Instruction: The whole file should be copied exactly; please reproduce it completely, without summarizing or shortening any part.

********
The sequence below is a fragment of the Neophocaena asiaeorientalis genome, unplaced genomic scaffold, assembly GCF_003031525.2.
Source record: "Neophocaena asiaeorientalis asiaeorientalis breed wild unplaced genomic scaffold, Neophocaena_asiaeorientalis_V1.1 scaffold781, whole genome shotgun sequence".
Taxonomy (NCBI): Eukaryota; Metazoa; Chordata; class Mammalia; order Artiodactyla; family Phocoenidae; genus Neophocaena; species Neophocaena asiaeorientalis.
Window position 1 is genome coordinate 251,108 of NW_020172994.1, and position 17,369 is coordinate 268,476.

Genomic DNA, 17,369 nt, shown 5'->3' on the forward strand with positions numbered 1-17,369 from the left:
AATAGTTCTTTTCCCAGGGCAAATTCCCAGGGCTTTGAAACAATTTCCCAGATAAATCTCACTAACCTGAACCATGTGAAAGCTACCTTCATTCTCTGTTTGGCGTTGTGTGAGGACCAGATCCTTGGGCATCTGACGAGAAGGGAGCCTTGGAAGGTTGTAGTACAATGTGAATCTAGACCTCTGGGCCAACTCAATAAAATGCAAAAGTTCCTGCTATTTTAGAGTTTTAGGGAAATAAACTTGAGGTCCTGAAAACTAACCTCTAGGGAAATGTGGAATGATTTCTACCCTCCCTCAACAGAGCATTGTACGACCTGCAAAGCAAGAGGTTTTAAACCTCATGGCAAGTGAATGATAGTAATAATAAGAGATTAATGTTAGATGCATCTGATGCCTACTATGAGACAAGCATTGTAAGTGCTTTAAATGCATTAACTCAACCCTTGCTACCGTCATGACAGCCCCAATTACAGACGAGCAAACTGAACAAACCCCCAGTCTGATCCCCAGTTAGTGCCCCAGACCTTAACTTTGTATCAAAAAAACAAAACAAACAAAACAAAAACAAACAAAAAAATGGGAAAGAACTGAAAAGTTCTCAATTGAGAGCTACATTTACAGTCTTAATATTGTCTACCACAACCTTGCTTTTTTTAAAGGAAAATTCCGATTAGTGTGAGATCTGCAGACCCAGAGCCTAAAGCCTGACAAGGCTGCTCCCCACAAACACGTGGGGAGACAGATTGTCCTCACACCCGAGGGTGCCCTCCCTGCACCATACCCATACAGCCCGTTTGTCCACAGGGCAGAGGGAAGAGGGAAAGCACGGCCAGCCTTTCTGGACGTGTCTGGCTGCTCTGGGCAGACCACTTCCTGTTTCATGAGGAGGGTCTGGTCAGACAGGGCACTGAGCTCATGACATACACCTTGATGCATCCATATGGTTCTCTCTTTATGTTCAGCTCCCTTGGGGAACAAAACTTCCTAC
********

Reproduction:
The sequence below is a fragment of the Neophocaena asiaeorientalis genome, unplaced genomic scaffold, assembly GCF_003031525.2.
Source record: "Neophocaena asiaeorientalis asiaeorientalis breed wild unplaced genomic scaffold, Neophocaena_asiaeorientalis_V1.1 scaffold781, whole genome shotgun sequence".
Taxonomy (NCBI): Eukaryota; Metazoa; Chordata; class Mammalia; order Artiodactyla; family Phocoenidae; genus Neophocaena; species Neophocaena asiaeorientalis.
Window position 1 is genome coordinate 251,108 of NW_020172994.1, and position 17,369 is coordinate 268,476.

Genomic DNA, 17,369 nt, shown 5'->3' on the forward strand with positions numbered 1-17,369 from the left:
AATAGTTCTTTTCCCAGGGCAAATTCCCAGGGCTTTGAAACAATTTCCCAGATAAATCTCACTAACCTGAACCATGTGAAAGCTACCTTCATTCTCTGTTTGGCGTTGTGTGAGGACCAGATCCTTGGGCATCTGACGAGAAGGGAGCCTTGGAAGGTTGTAGTACAATGTGAATCTAGACCTCTGGGCCAACTCAATAAAATGCAAAAGTTCCTGCTATTTTAGAGTTTTAGGGAAATAAACTTGAGGTCCTGAAAACTAACCTCTAGGGAAATGTGGAATGATTTCTACCCTCCCTCAACAGAGCATTGTACGACCTGCAAAGCAAGAGGTTTTAAACCTCATGGCAAGTGAATGATAGTAATAATAAGAGATTAATGTTAGATGCATCTGATGCCTACTATGAGACAAGCATTGTAAGTGCTTTAAATGCATTAACTCAACCCTTGCTACCGTCATGACAGCCCCAATTACAGACGAGCAAACTGAACAAACCCCCAGTCTGATCCCCAGTTAGTGCCCCAGACCTTAACTTTGTATCAAAAAAACAAAACAAACAAAACAAAAACAAACAAAAAAATGGGAAAGAACTGAAAAGTTCTCAATTGAGAGCTACATTTACAGTCTTAATATTGTCTACCACAACCTTGCTTTTTTTAAAGGAAAATTCCGATTAGTGTGAGATCTGCAGACCCAGAGCCTAAAGCCTGACAAGGCTGCTCCCCACAAACACGTGGGGAGACAGATTGTCCTCACACCCGAGGGTGCCCTCCCTGCACCATACCCATACAGCCCGTTTGTCCACAGGGCAGAGGGAAGAGGGAAAGCACGGCCAGCCTTTCTGGACGTGTCTGGCTGCTCTGGGCAGACCACTTCCTGTTTCATGAGGAGGGTCTGGTCAGACAGGGCACTGAGCTCATGACATACACCTTGATGCATCCATATGGTTCTCTCTTTATGTTCAGCTCCCTTGGGGAACAAAACTTCCTAC